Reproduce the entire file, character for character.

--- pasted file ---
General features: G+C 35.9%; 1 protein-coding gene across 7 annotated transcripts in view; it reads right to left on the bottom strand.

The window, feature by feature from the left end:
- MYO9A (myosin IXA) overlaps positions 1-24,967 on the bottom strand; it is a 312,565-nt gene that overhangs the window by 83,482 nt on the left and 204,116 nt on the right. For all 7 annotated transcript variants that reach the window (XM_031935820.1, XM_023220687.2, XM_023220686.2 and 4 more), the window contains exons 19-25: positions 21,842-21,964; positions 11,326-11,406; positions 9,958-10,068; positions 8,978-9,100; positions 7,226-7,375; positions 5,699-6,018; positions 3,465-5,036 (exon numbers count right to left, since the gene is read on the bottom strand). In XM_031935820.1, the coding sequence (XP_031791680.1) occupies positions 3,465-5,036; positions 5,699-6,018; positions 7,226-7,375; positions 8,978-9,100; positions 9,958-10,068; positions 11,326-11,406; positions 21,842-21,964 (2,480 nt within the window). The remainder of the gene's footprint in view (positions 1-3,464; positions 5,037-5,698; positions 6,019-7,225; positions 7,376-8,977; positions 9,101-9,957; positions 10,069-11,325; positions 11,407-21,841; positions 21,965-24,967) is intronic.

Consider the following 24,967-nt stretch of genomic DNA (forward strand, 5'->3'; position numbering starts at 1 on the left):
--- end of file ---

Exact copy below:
General features: G+C 35.9%; 1 protein-coding gene across 7 annotated transcripts in view; it reads right to left on the bottom strand.

The window, feature by feature from the left end:
- MYO9A (myosin IXA) overlaps positions 1-24,967 on the bottom strand; it is a 312,565-nt gene that overhangs the window by 83,482 nt on the left and 204,116 nt on the right. For all 7 annotated transcript variants that reach the window (XM_031935820.1, XM_023220687.2, XM_023220686.2 and 4 more), the window contains exons 19-25: positions 21,842-21,964; positions 11,326-11,406; positions 9,958-10,068; positions 8,978-9,100; positions 7,226-7,375; positions 5,699-6,018; positions 3,465-5,036 (exon numbers count right to left, since the gene is read on the bottom strand). In XM_031935820.1, the coding sequence (XP_031791680.1) occupies positions 3,465-5,036; positions 5,699-6,018; positions 7,226-7,375; positions 8,978-9,100; positions 9,958-10,068; positions 11,326-11,406; positions 21,842-21,964 (2,480 nt within the window). The remainder of the gene's footprint in view (positions 1-3,464; positions 5,037-5,698; positions 6,019-7,225; positions 7,376-8,977; positions 9,101-9,957; positions 10,069-11,325; positions 11,407-21,841; positions 21,965-24,967) is intronic.

Consider the following 24,967-nt stretch of genomic DNA (forward strand, 5'->3'; position numbering starts at 1 on the left):